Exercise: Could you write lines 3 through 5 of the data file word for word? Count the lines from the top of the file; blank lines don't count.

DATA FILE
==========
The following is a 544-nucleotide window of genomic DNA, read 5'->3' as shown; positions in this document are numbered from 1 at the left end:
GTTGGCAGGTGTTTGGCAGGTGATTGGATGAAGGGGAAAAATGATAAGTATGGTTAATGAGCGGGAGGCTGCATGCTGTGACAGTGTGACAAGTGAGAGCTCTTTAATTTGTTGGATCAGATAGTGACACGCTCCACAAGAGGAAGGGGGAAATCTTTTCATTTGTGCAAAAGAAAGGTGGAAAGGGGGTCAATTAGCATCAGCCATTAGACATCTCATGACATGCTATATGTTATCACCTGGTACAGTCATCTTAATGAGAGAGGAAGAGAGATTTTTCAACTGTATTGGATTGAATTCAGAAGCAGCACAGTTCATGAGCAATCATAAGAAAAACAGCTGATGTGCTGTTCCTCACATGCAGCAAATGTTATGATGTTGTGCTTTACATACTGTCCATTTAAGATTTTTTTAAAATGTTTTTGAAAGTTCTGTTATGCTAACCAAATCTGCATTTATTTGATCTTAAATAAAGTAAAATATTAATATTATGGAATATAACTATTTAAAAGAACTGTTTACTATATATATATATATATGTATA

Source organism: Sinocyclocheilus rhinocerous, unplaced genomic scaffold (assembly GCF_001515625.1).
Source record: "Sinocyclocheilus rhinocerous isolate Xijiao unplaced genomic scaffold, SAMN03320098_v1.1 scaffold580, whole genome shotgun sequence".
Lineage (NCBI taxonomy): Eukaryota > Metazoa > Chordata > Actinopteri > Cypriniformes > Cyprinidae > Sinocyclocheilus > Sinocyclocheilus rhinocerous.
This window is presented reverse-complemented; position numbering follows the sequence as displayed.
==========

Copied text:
Source organism: Sinocyclocheilus rhinocerous, unplaced genomic scaffold (assembly GCF_001515625.1).
Source record: "Sinocyclocheilus rhinocerous isolate Xijiao unplaced genomic scaffold, SAMN03320098_v1.1 scaffold580, whole genome shotgun sequence".
Lineage (NCBI taxonomy): Eukaryota > Metazoa > Chordata > Actinopteri > Cypriniformes > Cyprinidae > Sinocyclocheilus > Sinocyclocheilus rhinocerous.